The 47-year-old leader of the Liberal Party of Canada also reiterated his apology for the scandal while speaking to the press.
“I want to begin by saying a few words directly to racialized Canadians who face discrimination every single day in their lives, even in a country like Canada. What I did hurt them …. This is something that I deeply, deeply regret.”
Trudeau was also questioned more than once on when he became aware that blackface was racist. The prime minister cited his time working with the community in Papineau—a diverse community in Montreal—as his moment of realization.
“Darkening your face, regardless of the context or circumstances, is always unacceptable because of the racist history of blackface,” he also said.
When a reporter used the word “makeup” to describe Trudeau’s usage of blackface, the prime minister responded, “I appreciate you calling it makeup, but it was blackface. And that is something that is just not right.”
“It is something that people who live with the kind of discrimination that far too many do because of the color of their skin, or their history, or their origins, or their language, or their religion, face on a regular basis. And I didn’t see that from the layers of privilege that I have. And for that, I am deeply sorry and I apologize,” he added.
The revelations have placed Trudeau’s reelection campaign under scrutiny, and the story has dominated Canadian media since TIME published the exclusive after obtaining a copy of the school’s yearbook, which included a photograph of the incident, earlier this month.
The picture was taken at an “Arabian Nights”-themed gala and shows Trudeau, then the 29-year-old son of the late former Prime Minister Pierre Trudeau, wearing a turban and robes with his face, neck and hands completely darkened. The photograph appears in the 2000-2001 yearbook of West Point Grey Academy, a private day school where Trudeau was a teacher.
The United States has a fraught history of white performers darkening their faces to demean and dehumanize African Americans, including in minstrel shows in the 19th century. Minstrel shows were also performed in Canada, and McGill University in Montreal notes that blackface “dates back to the days of blackface minstrelsy—a form of 19th and early 20th century entertainment that expressed nostalgia for slavery and racist violence.”
As an American, Jeanne Glenz prizes her right to vote. But, because she lives near Munich with her German husband, exercising that right isn’t always easy.
This year, it could get even harder, depending on the results of an obscure international meeting scheduled to take place in Geneva on Sept. 24-25. If the Trump Administration doesn’t get what it wants at that summit, the United States is set to withdraw from an arcane treaty that governs global mail delivery—leaving commercial shippers and military mail managers fretting, and election officials concerned that millions of overseas Americans will struggle to cast a vote.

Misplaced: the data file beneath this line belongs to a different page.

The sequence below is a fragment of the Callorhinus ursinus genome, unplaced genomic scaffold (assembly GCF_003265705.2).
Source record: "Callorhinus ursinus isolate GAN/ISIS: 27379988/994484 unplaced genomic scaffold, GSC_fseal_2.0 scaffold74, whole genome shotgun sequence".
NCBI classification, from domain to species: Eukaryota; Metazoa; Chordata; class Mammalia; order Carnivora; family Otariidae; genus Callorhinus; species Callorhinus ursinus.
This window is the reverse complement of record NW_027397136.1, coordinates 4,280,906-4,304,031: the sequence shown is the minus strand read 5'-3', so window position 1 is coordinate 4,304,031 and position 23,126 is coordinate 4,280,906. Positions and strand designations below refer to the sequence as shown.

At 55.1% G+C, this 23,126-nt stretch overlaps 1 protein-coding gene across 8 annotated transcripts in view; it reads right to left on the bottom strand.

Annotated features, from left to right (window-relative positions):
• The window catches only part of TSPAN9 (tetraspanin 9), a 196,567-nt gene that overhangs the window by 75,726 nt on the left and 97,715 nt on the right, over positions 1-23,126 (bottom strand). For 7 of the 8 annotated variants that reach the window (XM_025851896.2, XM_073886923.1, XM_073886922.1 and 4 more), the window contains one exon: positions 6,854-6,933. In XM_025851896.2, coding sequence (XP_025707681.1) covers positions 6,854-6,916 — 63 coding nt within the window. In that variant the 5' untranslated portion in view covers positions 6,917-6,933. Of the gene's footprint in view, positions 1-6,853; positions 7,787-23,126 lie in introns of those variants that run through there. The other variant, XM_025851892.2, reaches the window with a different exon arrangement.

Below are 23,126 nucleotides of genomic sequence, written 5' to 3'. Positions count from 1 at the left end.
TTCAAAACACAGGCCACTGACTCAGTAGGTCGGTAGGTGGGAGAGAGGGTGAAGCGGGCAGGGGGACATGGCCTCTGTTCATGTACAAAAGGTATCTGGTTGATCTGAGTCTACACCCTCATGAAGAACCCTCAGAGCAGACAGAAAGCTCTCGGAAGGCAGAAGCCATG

“This represents taxation without representation,” says Glenz, a 79-year-old retired psychologist from California.
The White House says it is working “around the clock” to facilitate a smooth exit from the agreement if it comes to that, but the U.S. Postal Service (USPS) has telegraphed a more cautious outlook in industry conversations. With few details made public, experts in everything from elections to trade worry the U.S. may be about to upset the stability of the mail system around the world.
The current system isn’t perfect—a letter may get lost; a gift may arrive the day after a birthday—but it’s still an impressive bit of international cooperation. After all, if you want to send a letter from the U.S. to Glenz in Germany, you can use American stamps and still expect Deutsche Post to deliver it.
That’s thanks to the Universal Postal Union (UPU), a 144-year-old organization that sets technical and security standards to keep international mail and small packages moving around the globe. Now part of the U.N., it’s the second oldest international organization in the world, and not typically involved in high-profile disputes. But one main part of the arrangement has drawn President Donald Trump’s ire: “terminal dues,” the rates the 192 member countries pay one another to deliver mail across borders. Because the fees were developed in the 1960s based on factors including a nation’s economic development at that point, countries like China, whose economy has grown enormously since then, still pay heavily subsidized rates while the U.S. pays much more. That means it can sometimes be cheaper to send a package from China to the United States than it is for Americans to send packages between states.